Under the current regime, dividends distributed by a company are subject to Dividend Distribution Tax (DDT) at an effective rate of 20.56 per cent. Such DDT is levied on the post-tax income of the company i.e. after the company has already suffered corporate tax on its profits. Since DDT is the tax obligation of the distributing company (i.e. it is not in the nature of tax deduction at source), such DDT is not available as a credit to the shareholder.
Dividend so received from the distributing company is exempt from tax in the hands of domestic corporate shareholders and non-resident investors.In the hands of domestic non-corporate shareholders such as individuals, trusts, associations of persons, firms, dividend received in excess of Rs 10 lakhs suffers an additional tax at the rate of 10 per cent (increased by surcharge and cess). Such additional tax is applicable only to resident non corporate shareholders and is not applicable to non-resident shareholders.
There has been a long-standing demand from foreign investors to align the taxing regime for dividends with international practise wherein dividends are taxed in the hands of the distributing company’s shareholders. On paying tax directly, the foreign companies would be able to claim credit for taxes paid on dividends in India, against tax liability in their country of residence. This new regime essentially seeks to address such concerns and attract more foreign investment.
From now on dividends will be taxed in the hands of shareholders of the distributing company, which was in practice prior to 1997.
Dividends will now be taxed in the hands of non-residents, including foreign companies, at the rate of 20 per cent (plus surcharge and cess). Such rate would be further reduced where the tax treaty provides for a beneficial rate, the rate of tax on dividend under most tax treaties is 15 per cent. Further, the foreign companies would now be able to claim credit for the dividend tax paid by them against their domestic tax liability.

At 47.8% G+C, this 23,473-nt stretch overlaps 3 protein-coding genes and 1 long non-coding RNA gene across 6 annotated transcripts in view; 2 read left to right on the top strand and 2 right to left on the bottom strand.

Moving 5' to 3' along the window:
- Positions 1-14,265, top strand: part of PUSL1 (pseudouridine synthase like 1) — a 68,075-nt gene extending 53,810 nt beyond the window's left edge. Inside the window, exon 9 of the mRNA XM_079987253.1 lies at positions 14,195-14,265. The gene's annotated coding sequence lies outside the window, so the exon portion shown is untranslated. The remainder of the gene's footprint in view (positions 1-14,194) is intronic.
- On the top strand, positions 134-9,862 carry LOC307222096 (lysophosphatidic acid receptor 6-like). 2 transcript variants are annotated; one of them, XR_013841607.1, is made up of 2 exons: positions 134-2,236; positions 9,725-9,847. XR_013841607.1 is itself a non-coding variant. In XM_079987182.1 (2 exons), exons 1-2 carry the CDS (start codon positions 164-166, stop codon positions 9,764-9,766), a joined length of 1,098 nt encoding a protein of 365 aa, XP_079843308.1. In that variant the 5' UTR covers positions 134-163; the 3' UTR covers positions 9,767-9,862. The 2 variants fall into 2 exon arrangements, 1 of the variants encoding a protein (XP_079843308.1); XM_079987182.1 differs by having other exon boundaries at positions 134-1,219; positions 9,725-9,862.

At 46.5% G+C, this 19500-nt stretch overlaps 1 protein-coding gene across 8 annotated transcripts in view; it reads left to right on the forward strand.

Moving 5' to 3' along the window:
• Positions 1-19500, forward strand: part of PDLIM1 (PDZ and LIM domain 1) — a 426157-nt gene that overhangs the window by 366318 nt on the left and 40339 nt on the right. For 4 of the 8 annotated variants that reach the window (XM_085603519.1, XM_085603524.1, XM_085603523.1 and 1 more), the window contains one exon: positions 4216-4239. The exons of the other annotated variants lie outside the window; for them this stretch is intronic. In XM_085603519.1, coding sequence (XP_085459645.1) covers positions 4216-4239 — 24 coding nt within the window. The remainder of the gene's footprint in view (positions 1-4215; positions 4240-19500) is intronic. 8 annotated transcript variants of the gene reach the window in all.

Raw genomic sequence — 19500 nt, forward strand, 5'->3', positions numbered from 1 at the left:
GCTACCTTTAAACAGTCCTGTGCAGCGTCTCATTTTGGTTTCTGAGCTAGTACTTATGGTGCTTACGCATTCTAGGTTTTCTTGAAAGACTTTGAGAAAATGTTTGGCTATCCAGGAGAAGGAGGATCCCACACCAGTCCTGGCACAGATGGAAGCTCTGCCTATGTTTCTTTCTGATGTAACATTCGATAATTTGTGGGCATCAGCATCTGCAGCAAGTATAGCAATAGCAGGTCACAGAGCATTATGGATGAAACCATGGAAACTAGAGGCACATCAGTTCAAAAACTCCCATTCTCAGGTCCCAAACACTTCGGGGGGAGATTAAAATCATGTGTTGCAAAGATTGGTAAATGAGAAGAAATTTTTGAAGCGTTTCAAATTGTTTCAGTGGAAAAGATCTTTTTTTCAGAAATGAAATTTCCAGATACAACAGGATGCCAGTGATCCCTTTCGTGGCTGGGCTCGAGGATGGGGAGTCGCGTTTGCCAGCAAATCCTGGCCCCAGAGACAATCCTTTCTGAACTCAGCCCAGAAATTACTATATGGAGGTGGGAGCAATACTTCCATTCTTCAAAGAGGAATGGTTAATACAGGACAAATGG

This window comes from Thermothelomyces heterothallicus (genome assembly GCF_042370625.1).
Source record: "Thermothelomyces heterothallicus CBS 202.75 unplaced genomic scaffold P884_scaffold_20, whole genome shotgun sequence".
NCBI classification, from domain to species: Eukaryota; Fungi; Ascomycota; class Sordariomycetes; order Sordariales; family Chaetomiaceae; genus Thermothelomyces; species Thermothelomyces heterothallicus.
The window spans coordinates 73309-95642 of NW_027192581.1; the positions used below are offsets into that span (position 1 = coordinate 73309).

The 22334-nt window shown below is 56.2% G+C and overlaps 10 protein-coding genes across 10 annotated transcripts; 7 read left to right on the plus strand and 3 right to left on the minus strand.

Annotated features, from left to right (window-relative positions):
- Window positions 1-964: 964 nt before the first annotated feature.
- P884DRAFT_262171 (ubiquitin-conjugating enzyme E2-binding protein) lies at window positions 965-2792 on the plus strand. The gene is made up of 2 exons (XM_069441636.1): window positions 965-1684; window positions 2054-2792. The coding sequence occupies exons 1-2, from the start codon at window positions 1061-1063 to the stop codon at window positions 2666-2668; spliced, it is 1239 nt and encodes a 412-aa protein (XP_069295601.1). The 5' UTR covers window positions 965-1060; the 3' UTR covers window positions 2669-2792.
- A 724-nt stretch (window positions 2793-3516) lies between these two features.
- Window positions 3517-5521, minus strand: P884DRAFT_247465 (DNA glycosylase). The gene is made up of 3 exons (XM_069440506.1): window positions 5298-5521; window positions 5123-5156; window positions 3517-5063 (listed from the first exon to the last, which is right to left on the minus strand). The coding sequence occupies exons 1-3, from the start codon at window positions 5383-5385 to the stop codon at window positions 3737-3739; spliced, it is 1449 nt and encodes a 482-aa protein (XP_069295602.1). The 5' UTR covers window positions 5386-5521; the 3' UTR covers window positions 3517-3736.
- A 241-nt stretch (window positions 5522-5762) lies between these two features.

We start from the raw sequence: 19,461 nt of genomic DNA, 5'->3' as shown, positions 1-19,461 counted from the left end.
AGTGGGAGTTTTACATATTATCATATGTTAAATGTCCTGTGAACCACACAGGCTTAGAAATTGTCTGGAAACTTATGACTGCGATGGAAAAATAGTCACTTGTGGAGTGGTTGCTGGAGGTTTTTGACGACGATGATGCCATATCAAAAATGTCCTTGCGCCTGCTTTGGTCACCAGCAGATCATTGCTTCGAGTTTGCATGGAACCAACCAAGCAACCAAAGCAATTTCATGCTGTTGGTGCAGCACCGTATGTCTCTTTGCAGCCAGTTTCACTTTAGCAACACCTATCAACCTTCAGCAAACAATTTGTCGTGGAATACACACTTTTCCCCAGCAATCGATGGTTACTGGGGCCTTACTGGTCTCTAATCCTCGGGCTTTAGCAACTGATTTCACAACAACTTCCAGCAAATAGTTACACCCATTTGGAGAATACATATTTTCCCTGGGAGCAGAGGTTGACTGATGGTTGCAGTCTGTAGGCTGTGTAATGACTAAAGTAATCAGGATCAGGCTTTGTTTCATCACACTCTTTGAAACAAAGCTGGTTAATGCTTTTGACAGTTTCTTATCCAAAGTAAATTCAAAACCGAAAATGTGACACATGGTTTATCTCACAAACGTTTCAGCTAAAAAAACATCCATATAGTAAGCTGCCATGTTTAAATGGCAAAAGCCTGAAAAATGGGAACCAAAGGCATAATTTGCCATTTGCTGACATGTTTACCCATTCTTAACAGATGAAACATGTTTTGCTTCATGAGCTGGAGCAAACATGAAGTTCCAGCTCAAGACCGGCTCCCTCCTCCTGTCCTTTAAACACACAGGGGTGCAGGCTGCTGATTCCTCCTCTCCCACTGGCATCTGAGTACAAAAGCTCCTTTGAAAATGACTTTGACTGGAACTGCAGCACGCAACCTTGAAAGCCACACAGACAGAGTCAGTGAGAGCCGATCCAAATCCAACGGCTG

However, the proposal may be a mixed bag, whereby what is beneficial for the non-resident investors may result in a significant tax outgo in the hands of resident HNIs. The increase in surcharge for HNIs had increased the effective income tax rate to about 43 per cent for individuals. With the proposed change, entire amount of dividend may be taxed at such high rates for resident individuals.
An unintended consequence of the new regime may result in Indian promoters evaluating whether to shift base from India to take benefit of the concessional rate of tax applicable to non-resident individuals. Further, this dichotomy in the rates of tax may lead to companies opting for other options for cash repatriation such as buyback which is still taxed at 20 per cent.
The Finance Bill, 2020 also prescribes amongst other exemptions, exemption from dividend income, for sovereign wealth funds. However, the exemption is only with respect to investments made in specified businesses including entities involved in developing, operating or maintaining infrastructure facilities.
While the proposed change is a welcome move, the government should have taken measures to ensure that there is no dichotomy in the taxation of dividends between resident individuals vs non-resident investors.
The author is a Partner, Khaitan and Co